Saturday, July 26, 2014

How to write tragic backstories

A staple of fiction is the suffering of characters. One of the all-time favorites of authors is the tragic backstory.

What is a tragic backstory?
The childhood and past of characters contains tragedy to some extent, what qualifies it as being tragic is subjective, but generally it's when the backstory is mostly sad rather than happy.

Tragedy can come in many forms. It can be caused by other characters, by the character herself or by external circumstances. The first one is obvious, but you may also include things such as a mother getting ill or dying.

A character can cause her own suffering by misinterpreting her surroundings and believing things that are false. Or maybe she blames herself for something that isn't her fault, or perhaps simply she was too shy to ask out her high school sweetheart and he wound up marrying her sister.

External circumstances can be anything. Being the chosen one has been known to cause characters to lead tragic lives. Simply being born too late or too early. Something like getting sick or getting snowed in. Anything really.

Purpose of tragic backstories
The primary purpose is because it's fun to torture your character. It's okay to admit that you like doing this, we authors are a sadistic bunch.

In seriousness, there are two reasons for tragic backstories. To explain a characters behavior or to generate sympathy for them.

Trying to generate sympathy for characters can be a double edged sword. If the character is unlikable in the present, no such tragic upbringing will make your audience like her. It may even make them like the people who are causing her misfortune or more likely, they just won't care and see it as a poor attempt to make us like the character.

Trying to explain the behavior tends to work better, though it depends on what they're doing. If your character is someone who doesn't like people because her mother abused her, this explanation will work better than if your character is trying to take over the world because her mother spanked her once for breaking a window. Unless you're writing a comedy, that last one is not a good reason for taking over the world.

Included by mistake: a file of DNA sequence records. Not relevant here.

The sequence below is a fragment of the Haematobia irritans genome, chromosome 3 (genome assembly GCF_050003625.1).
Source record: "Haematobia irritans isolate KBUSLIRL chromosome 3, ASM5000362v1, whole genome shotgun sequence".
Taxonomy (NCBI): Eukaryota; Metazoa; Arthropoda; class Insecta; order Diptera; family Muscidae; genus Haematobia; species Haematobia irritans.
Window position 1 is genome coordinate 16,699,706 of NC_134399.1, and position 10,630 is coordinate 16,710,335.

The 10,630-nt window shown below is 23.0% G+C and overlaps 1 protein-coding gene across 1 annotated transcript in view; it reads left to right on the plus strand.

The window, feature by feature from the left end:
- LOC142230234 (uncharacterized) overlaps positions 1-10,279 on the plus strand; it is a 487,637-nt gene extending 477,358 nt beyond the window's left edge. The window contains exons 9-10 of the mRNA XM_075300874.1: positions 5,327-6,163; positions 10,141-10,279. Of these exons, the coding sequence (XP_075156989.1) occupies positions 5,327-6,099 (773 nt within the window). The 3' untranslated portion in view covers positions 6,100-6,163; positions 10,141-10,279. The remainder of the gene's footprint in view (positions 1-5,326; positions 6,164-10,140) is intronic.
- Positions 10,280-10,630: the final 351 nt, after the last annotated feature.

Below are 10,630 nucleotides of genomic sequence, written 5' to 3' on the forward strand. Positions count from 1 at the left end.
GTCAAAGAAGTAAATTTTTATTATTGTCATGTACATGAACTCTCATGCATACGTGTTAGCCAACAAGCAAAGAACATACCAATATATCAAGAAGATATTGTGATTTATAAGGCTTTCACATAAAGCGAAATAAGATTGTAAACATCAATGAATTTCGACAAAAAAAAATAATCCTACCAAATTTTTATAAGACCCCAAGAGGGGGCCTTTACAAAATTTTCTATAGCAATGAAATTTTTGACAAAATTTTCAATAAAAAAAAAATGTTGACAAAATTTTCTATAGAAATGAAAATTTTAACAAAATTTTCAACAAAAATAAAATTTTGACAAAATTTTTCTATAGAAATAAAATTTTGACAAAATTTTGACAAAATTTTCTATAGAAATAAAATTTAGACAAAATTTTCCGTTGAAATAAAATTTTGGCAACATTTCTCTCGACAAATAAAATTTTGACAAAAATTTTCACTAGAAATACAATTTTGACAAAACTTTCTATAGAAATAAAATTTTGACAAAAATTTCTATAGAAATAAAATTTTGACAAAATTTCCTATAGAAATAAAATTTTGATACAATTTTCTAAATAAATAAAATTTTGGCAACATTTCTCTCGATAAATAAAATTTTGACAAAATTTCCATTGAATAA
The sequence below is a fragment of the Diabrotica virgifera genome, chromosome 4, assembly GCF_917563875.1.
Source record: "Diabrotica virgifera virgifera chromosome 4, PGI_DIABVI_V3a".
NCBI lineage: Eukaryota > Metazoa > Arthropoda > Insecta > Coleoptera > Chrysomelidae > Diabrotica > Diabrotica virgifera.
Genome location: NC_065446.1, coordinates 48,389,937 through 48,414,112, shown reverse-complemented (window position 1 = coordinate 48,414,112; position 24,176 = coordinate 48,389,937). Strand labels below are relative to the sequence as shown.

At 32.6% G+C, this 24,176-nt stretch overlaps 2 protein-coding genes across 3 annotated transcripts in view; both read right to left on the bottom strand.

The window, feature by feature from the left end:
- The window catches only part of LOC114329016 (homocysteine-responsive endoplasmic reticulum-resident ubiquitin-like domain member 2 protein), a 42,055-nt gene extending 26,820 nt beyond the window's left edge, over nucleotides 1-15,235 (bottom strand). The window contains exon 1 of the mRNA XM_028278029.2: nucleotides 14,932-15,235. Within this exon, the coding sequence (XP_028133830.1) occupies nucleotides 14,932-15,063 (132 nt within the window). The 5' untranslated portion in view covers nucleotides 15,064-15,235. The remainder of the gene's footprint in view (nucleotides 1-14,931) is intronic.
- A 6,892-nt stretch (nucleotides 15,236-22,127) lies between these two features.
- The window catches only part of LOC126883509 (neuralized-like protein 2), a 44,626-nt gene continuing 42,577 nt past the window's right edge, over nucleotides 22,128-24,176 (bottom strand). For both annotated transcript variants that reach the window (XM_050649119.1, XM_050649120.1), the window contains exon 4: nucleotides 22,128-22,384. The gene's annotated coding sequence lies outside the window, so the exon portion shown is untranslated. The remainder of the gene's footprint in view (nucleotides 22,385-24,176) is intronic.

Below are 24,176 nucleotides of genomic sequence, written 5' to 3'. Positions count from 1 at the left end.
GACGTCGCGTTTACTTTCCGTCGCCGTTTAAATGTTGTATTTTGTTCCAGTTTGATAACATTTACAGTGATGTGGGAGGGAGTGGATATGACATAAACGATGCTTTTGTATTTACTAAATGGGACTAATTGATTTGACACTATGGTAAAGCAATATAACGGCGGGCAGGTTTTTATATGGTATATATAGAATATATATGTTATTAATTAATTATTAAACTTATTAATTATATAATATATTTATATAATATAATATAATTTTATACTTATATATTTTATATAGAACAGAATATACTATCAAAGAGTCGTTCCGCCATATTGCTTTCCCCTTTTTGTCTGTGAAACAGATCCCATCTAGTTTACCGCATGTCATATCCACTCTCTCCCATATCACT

The do's and don'ts of tragic backstories
A tragic backstory like any other story element, needs to be handled with care. Maybe more so than others, as tragic backstories have a tendency to be overdone.

- Don't overdo it. Your character can have an abusive mother and father. Maybe the only person in the world who likes her is her dog, who gets hit by a car. There's no need for everything in her life to go wrong.

- Don't underdo it. Say your character's mother is abusive, or so you claim. All she ever did was ground her for a month for eating a cookie. Yes, that's extreme, but it's hardly abusive.

- Don't have your character obsess over her tragic life. No one expects her to just get over it, but if she constantly whines about it people will just get annoyed with her. I'll talk more about the effects of tragic backstories in my next post.

- Do make it realistic. This applies to stories as a whole, but you're usually only allowed a contrived coincide to kick off the plot.

- Do make your character feel the negative effects of the tragic backstory

- Don't just make your character feel the positive effects of the tragic backstory.

Remember, tragic backstories are just backstories at the end of the day. You'll want to be mindful of regular rules of backstories. Such as, though you'll need to know everything that happened, you're reader doesn't need to nor should they see everything.

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